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Frankfurt am Main, Germany

Knauf W.,Onkologische Gemeinschaftspraxis | Abenhardt W.,Munchner Onkologische Praxis | Dorfel S.,Onkozentrum | Meyer D.,Hamatologisch Onkologische Schwerpunktpraxis | And 4 more authors.
Hematological Oncology | Year: 2015

Various treatment options exist for patients with chronic lymphocytic leukaemia (CLL). Clinical registries provide insight into routine treatment and identify changes in treatment over time. The Tumour Registry Lymphatic Neoplasms prospectively collects data on the treatment of patients with lymphoid B-cell neoplasm as administered by office-based haematologists in Germany. Data on patient and tumour characteristics, co-morbidities, systemic treatments, and outcome parameters are recorded. Eight hundred and six patients with CLL were recruited between May 2009 and August 2013. At the start of first-line treatment, median age was 71years, 64% were male, and 44% had a Binet stage C disease. The most frequently used first-line/second-line regimens were bendamustine+rituximab (BR, 56%/55%), fludarabine+cyclophosphamide+rituximab (FCR, 22%/11%), and bendamustine (B, 5%/9%). Chlorambucil was used in only 7% (first-line) and 6% (second-line) of patients. Patients treated with FCR were younger and healthier than patients treated with BR. Overall, 91% of first-line treatments were successful (40% complete response). Real-life patient populations differ considerably from patients treated in randomized controlled trials. BR and FCR dominate the first-line and second-line treatments of CLL by office-based haematologists in Germany. Future analysis will investigate progression-free and overall survival times. © 2014 The Authors. Hematological Oncology Published by John Wiley & Sons, Ltd. © 2015 John Wiley & Sons, Ltd. Source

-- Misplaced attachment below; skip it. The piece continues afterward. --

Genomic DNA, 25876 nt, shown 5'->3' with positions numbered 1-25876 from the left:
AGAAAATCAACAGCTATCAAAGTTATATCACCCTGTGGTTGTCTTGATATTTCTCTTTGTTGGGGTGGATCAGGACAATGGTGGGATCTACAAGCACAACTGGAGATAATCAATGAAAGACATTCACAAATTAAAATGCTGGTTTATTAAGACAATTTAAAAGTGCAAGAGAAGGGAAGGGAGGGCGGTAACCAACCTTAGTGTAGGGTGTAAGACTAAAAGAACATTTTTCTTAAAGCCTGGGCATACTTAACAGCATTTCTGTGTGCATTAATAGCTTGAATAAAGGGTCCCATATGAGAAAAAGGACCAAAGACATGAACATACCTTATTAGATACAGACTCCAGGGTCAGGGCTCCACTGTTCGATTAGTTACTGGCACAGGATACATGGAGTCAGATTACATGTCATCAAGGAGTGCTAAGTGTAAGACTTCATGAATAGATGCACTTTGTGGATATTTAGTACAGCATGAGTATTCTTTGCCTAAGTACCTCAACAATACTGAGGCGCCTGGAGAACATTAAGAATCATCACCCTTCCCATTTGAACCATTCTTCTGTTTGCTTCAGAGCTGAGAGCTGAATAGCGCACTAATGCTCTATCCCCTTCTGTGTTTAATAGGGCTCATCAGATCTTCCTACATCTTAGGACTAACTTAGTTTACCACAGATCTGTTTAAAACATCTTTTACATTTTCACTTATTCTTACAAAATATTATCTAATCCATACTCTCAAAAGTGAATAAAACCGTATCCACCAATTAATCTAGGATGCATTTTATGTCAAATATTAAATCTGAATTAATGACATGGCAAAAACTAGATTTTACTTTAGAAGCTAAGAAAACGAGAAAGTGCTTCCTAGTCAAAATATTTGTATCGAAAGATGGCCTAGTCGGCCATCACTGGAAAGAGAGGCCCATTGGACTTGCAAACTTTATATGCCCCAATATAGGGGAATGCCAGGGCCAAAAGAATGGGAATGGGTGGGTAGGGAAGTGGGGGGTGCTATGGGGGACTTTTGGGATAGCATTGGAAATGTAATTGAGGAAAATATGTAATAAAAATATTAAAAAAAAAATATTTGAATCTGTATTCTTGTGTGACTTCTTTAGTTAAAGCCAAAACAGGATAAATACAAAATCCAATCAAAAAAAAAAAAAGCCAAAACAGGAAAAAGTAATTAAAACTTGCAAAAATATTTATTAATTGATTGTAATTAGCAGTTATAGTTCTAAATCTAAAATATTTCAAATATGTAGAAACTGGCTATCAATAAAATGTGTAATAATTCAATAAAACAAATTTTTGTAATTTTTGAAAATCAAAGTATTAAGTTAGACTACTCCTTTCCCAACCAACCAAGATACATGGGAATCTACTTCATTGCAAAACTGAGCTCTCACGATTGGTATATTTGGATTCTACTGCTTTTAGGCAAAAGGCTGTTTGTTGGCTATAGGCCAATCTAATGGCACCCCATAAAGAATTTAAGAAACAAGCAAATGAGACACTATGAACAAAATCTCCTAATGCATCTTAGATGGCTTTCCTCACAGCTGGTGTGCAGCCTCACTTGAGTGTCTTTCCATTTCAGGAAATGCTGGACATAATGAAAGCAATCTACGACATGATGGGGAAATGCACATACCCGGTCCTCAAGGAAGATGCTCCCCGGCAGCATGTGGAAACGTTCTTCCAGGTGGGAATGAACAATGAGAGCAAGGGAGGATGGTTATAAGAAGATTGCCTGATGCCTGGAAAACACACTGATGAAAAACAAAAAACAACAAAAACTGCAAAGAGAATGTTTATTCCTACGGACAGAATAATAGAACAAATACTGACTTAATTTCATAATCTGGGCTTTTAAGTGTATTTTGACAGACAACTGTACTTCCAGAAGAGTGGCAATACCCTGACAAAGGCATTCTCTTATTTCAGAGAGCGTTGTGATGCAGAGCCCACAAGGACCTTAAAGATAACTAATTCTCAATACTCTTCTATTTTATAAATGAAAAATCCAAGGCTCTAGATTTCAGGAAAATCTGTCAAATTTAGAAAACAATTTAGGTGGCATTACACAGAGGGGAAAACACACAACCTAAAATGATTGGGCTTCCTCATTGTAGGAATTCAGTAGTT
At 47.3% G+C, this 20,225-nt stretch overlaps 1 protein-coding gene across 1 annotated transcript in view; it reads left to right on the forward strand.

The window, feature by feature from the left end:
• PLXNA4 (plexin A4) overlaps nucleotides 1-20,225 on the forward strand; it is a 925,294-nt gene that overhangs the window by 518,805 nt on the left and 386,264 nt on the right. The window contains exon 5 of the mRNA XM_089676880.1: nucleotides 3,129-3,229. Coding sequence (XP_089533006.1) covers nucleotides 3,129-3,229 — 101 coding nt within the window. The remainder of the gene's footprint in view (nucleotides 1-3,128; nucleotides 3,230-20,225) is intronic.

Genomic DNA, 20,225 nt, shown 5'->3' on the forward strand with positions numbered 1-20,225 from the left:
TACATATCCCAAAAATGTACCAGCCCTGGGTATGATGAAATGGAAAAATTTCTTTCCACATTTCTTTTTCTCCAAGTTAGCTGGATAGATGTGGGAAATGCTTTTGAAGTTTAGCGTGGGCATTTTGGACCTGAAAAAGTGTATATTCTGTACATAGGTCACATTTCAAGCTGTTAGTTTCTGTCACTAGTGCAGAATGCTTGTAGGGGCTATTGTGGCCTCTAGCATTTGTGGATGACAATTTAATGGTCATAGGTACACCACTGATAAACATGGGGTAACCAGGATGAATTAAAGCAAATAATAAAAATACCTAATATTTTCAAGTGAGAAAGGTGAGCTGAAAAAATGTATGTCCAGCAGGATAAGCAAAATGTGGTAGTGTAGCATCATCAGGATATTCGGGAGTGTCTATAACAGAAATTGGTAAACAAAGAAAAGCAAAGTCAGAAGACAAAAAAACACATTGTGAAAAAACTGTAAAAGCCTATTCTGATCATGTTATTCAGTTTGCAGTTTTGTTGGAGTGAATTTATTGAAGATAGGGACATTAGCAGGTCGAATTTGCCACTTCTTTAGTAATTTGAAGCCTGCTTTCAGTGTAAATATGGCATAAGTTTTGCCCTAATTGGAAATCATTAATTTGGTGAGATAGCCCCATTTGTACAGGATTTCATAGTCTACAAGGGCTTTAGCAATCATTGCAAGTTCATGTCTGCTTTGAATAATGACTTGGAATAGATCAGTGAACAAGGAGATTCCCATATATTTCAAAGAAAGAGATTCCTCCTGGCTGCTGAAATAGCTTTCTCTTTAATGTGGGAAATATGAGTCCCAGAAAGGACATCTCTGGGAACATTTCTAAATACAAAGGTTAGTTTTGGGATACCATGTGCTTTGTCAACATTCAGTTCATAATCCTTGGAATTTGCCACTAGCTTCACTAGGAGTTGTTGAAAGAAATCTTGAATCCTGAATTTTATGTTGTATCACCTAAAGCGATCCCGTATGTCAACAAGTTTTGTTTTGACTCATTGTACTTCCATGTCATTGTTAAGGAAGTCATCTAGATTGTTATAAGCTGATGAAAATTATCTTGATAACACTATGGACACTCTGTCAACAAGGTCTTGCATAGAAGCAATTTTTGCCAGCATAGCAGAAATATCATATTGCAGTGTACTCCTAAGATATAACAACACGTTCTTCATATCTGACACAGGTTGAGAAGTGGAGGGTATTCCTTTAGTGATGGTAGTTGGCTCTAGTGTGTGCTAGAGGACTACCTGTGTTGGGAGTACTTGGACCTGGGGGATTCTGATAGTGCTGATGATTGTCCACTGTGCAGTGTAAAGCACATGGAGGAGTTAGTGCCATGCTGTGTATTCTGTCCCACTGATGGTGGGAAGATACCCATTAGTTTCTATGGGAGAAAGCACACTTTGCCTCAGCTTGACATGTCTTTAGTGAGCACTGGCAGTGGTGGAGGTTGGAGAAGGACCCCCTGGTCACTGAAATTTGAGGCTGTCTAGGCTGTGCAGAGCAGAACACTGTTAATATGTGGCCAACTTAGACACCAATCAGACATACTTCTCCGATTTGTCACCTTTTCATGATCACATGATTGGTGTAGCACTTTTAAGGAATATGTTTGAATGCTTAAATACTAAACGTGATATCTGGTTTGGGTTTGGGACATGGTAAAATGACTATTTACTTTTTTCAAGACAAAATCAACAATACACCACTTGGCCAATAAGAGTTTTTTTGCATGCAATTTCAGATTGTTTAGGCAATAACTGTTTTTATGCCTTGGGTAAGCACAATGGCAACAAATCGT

Niederle N.,Medizinische Klinik III Klinikum Leverkusen GGmbH | Megdenberg D.,Medizinische Klinik III Klinikum Leverkusen GGmbH | Balleisen L.,Medizinische Klinik I | Heit W.,Hamatologicum | And 6 more authors.
Annals of Hematology | Year: 2013